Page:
TomatillosWe have had some beautiful tomatillos at the market lately and keep taking them home to try new dishes like this recipe for Pork Chile Verde.

Tomatillos look like little green tomatoes, usually sold wrapped in their thin, papery husks. When choosing tomatillos, get firm, smooth ones that aren’t too loose in the husk. To cook with them, remove the husks and rinse off the sticky residue before using them.

The tomatillo is also known as the Mexican husk tomato and, like tomatoes, is a member of the nightshade family. These small, green or green-purple fruit originated in Mexico and were cultivated in the pre-Columbian era. A staple of Mexican cuisine, they are eaten raw or cooked in a variety of dishes, particularly (our favorite) salsa verde.

Mexican salsa verde is a tart, vibrantly green sauce with a base of tomatillos, chiles, and cilantro. Our recipe for Roasted Salsa Verde is full of flavor and extremely versatile. While tomato-based salsas are popular, salsa verde translates into green salsa—with the green color coming from the tomatillos.

Tomatillos lend acidity to this salsa, so no lime is needed. For the fresh chile pepper, choose between a jalapeño or serrano. Serranos run spicier. (Just remember, with either pepper, remove the seeds!) The garlic and onion add deep, savory notes, and chopped cilantro brings freshness.

Roasted Salsa Verde
Yields about 1-1/2 cups or 8 servings

This Salsa Verde is amazing on tacos and with chips, but don’t miss its versatility. Try it on eggs with breakfast or as a condiment on barbecued meats. It is a great dipping sauce for vegetables.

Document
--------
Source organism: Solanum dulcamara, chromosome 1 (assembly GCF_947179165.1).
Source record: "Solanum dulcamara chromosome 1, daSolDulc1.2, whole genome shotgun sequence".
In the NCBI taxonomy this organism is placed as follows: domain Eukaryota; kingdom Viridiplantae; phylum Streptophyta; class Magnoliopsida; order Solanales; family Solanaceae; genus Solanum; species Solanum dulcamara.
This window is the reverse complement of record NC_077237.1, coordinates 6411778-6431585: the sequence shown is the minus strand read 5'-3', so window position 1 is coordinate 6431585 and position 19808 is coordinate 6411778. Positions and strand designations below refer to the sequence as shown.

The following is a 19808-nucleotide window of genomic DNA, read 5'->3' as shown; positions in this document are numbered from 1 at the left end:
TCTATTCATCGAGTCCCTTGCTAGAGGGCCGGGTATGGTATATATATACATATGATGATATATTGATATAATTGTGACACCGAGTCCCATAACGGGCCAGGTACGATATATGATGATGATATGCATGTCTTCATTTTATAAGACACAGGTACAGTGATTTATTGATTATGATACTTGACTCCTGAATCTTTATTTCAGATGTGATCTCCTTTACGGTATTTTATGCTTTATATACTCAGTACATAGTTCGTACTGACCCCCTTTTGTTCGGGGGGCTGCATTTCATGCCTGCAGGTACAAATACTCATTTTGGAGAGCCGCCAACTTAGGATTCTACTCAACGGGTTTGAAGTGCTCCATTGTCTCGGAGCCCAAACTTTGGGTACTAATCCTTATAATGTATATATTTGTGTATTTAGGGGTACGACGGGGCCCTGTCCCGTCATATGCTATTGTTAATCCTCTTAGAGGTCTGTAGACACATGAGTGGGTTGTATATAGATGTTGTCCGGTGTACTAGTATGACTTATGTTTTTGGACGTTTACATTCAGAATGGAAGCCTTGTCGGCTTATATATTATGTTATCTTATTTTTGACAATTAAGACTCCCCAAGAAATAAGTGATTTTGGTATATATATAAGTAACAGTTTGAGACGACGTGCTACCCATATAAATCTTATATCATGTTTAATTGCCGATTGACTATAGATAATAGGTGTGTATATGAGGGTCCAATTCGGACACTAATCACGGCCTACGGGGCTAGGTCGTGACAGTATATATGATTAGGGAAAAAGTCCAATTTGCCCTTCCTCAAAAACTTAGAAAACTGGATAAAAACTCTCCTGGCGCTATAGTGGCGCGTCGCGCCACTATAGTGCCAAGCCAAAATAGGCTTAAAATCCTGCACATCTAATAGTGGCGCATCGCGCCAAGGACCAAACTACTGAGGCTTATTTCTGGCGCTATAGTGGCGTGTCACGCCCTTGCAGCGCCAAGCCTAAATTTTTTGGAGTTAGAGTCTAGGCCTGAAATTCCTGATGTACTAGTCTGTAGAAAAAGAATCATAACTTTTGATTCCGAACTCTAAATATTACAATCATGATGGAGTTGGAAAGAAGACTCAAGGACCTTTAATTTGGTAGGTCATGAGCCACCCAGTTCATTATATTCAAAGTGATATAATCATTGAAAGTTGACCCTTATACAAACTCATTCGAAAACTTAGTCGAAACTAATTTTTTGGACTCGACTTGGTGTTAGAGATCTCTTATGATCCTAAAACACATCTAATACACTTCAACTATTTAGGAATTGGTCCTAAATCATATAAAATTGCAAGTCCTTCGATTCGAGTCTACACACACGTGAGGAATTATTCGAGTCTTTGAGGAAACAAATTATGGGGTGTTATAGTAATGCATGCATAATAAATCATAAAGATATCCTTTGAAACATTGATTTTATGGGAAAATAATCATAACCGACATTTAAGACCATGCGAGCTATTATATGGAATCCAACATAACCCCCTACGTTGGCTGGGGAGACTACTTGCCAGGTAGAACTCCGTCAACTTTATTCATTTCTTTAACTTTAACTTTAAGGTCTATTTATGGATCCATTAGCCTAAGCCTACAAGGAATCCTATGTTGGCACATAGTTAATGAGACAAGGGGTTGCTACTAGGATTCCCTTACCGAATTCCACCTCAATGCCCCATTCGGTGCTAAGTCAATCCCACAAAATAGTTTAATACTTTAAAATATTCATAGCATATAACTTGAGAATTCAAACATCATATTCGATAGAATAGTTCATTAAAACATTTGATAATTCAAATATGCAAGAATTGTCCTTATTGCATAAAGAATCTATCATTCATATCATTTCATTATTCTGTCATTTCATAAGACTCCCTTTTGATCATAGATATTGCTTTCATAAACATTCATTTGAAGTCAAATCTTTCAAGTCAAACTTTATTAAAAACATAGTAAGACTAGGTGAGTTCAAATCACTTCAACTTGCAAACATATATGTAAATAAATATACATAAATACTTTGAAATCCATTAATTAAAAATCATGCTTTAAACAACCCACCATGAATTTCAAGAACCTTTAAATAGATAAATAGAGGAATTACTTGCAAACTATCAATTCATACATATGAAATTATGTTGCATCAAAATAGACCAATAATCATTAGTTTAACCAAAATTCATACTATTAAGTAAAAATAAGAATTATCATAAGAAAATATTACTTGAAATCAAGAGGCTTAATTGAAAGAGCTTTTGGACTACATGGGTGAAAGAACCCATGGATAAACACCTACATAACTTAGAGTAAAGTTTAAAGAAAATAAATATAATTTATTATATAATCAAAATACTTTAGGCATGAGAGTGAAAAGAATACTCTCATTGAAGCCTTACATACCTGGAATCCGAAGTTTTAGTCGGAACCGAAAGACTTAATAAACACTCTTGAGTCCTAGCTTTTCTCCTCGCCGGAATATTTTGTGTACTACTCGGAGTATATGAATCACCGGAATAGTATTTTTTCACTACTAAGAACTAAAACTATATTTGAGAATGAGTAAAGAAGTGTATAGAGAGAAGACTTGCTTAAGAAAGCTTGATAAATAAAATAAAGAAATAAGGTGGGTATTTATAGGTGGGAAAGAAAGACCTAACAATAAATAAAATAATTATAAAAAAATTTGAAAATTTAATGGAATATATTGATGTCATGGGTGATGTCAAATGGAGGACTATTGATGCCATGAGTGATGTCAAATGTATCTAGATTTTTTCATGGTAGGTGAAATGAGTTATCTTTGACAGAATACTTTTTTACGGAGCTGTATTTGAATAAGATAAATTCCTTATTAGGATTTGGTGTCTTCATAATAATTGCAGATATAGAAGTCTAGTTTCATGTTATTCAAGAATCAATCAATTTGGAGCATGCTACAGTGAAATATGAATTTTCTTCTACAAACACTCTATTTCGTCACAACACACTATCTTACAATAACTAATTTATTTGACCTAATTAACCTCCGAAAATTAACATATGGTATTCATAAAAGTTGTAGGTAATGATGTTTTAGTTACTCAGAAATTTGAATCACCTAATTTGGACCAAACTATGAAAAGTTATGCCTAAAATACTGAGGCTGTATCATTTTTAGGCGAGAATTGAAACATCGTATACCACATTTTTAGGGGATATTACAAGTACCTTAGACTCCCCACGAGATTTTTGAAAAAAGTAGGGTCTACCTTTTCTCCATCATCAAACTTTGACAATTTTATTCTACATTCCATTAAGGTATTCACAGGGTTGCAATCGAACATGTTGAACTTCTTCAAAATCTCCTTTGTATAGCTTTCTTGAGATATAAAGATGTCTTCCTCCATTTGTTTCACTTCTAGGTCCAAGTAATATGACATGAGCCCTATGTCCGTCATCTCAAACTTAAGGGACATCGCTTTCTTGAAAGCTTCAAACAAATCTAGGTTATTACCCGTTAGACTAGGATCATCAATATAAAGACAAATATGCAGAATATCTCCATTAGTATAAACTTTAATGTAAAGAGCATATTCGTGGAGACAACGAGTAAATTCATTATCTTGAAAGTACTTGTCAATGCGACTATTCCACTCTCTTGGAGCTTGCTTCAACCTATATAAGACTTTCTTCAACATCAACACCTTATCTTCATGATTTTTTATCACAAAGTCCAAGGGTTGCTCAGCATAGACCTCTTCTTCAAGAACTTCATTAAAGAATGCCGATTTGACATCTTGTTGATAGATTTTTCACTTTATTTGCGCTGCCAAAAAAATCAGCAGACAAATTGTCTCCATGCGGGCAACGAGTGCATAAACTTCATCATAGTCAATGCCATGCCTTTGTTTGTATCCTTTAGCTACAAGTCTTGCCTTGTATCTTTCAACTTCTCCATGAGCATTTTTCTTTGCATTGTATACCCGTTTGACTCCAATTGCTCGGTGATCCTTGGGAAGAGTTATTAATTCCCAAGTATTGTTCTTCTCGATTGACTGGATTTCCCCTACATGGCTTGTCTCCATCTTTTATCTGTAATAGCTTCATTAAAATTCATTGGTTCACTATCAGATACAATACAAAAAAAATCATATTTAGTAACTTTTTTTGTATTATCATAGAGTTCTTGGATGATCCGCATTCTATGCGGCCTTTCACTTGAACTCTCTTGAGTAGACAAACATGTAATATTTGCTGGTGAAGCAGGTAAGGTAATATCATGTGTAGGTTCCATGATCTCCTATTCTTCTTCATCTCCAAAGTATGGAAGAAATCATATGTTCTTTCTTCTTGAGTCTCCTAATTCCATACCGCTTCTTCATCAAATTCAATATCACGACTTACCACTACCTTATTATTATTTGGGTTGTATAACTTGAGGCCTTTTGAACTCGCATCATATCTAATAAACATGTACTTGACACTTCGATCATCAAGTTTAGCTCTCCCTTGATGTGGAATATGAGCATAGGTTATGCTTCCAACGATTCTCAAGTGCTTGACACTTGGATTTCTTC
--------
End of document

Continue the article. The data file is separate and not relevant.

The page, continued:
1 pound tomatillos (about 12 medium)
3 cloves garlic
1 medium serrano or jalapeño pepper
1/2 cup diced white onion (1/4 medium)
1/2 cup coarsely chopped fresh cilantro leaves and tender stems
1 teaspoon kosher salt
2 tablespoons water

Arrange an oven rack on the top position and pre-heat the broiler. Line a rimmed baking sheet with aluminum foil.

Prep the veggies
Peel off any papery husks from the tomatillos. Then rinse them under cold water removing the sticky coating and any dirt. Dry with a clean kitchen towel. Halve the tomatillos and place cut-side down on the lined baking sheet.

Peel 3 garlic cloves and smash them with the flat part of a chef’s knife. Place on the baking sheet.

Trim the stem from 1 serrano or jalapeño pepper, then cut it in half lengthwise. Remove the membranes and seeds with a knife. Place them cut-side down on the baking sheet.

Peel 3 garlic cloves and smash with the flat part of a chef’s knife.

Broil the veggies
Broil until the tomatillos and pepper skins start to blacken and blister, checking every few minutes and rotating the baking sheet as needed (about 5 to 7 minutes). If the garlic is charred before the tomatillos are ready, remove it.

Cool to room temperature.

While the veggies are cooling, cube 1/4 white onion (about 1/2 cup). Place the onion in a fine-mesh strainer and rinse under cold water to mellow the flavor. Drain well. Coarsely chop 1/2 cup fresh cilantro leaves and tender stems.

Blend the salsa
Transfer the tomatillos, garlic, and pepper to a blender. Add the onion, cilantro, 1 teaspoon kosher salt, and 2 tablespoons water. Blend into your desired consistency.

Leftovers can be refrigerated in an airtight container for up to 5 days.

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